The Almost Famous Volcano Tour

24 Peaks, 45 Days, 103,200 Vertical Feet

In the spring of 2015, Maria Debari, Kaitlyn Farrington, Freya Fennwood, and Krissy Fagen embarked on an adventure of a lifetime. In a mere 45 days, they travelled 294 miles on foot and splitboards, ascended 103,200 vertical feet, and snowboarded down 24 volcanoes. From the remarkable highs of cresting summits and celebrating life through snowboarding, to the lows that come with unforeseen obstacles, soggy gear, and shitty weather— this is the story of The Almost Famous Volcano Tour as told by Maria Debari in the order she remembers it.  

Words: Maria Debari 
Photos: Freya Fennwood

We set out from Bellingham, Washington on April 8 and drove 715 miles straight to Lassen Volcanic National Park in northern California. It would take us six weeks and 2,400 miles to cover the same stretch of California, Oregon, and Washington by the time we ended our journey back in Bellingham. Crammed into my 1994 Toyota pickup was Kaitlyn Farrington, Freya Fennwood, me and enough gear to climb, camp, and snowboard 25 Cascade volcanoes before we returned home.

My main goal with this project was to have a really fun time, but also to push ourselves. We had 45 days to climb 25 volcanoes, which didn’t really leave too much time for the finicky spring weather habits of the Pacific Northwest. Also, volcano climbing involves waking up early, putting on wet boots, and slogging uphill for many long hours. With this in mind, I wanted to assemble a crew that would not only excel under theses conditions, but have the best time doing it. Kaitlyn is well-known for her impressive halfpipe acrobatics, but I think that’s really all a cover for her being a professional fun-haver. Freya was our photographer, and also our voice of reason. Krissy Fagen, the fourth and most experienced climber in our group, ended up joining us in northern Oregon and brought a fresh shot of lively energy to our existing dynamic. As we set out, expectations be damned—we were headed on an adventure, and we were going to give it our best shot.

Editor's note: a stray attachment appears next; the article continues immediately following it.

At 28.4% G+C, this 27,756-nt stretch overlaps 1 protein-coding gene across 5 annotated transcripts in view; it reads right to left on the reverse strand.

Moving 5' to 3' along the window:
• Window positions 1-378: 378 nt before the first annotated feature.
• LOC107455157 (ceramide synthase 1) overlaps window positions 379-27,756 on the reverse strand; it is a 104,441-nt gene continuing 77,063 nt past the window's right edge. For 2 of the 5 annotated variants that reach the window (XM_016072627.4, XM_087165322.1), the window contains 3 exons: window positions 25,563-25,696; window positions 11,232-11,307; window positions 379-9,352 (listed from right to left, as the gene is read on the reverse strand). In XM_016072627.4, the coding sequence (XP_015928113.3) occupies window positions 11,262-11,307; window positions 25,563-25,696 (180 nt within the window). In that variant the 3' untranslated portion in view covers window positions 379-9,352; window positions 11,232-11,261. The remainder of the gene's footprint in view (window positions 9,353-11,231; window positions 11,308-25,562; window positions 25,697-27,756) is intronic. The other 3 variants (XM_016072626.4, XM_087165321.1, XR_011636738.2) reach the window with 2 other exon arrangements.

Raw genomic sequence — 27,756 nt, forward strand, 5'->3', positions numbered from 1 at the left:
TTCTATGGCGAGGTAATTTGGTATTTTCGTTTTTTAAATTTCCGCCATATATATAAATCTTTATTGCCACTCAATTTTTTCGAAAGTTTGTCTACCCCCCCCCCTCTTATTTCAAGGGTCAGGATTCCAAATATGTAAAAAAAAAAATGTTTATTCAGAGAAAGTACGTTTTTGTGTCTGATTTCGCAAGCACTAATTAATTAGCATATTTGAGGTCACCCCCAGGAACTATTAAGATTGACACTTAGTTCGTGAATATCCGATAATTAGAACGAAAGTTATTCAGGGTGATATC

Volcano 11, 12, 13: Naysayers Be Damned—The Three Sisters Marathon

“You want to do the Three Sisters marathon? Not to be a jerk or anything, but you guys totally don’t have that.”

Kaitlyn, Freya and I were in the Dutchman Flat Sno-Park across from Mt. Bachelor assessing the situation for heading up Broken Top the following day. The only other person there was a man with skis just returning to his car, so naturally we struck up a conversation and asked about the conditions. The discussion moved from Broken Top to the North Sister, and when Freya revealed our objective minutes into the conversation, this gentleman didn’t hold back his judgments.

“Thank you very much for your information,” I said abruptly and walked away. I have zero patience for naysayers, especially when their unwarranted opinion is founded on nothing more than the fact that we were three female snowboarders and the Three Sisters marathon is a huge day.

I was sleep-deprived, dehydrated, and physically exhausted. A series of unfortunate events had occurred in the last four days that required my presence back home and my way of processing them was to pour all of my focus into something else entirely. It was 1:15 p.m. by the time we started skinning towards the South Sister, the final peak in our trilogy, from the base of our run off the Middle.

It looked really, really far away, and we were all exhausted. My brother, Lucas, who was along for moral support, debated with me about whether we should ascend the north ridge right in front of us that gets quite steep and possibly a little technical, or wrap around to the east face and skin up the entire thing. After changing our minds six or eight times, we ended up wrapping around. It’s not that I ever thought we wouldn’t be able to make it; it’s just that it really sucked. The nice thing about walking, however, is that fundamentally all you’re doing is putting one foot in front of the other. Breaking it down to focusing on one step at a time simplifies the process.

At the top of the South Sister, Kaitlyn, my brother, and I enjoyed a group hug to celebrate, but we knew we still had seven miles to walk out. The run down the east face of the south sister was the best riding we had all day. We hit the reverse corn cycle right as the mush was beginning to refreeze in the late afternoon, and it was glorious.

Fifteen hours, 20 miles, and 10,000 vertical feet after leaving my truck at dawn, we returned. I promptly dug out the business card of the man we met in the parking lot earlier that week and dialed his number.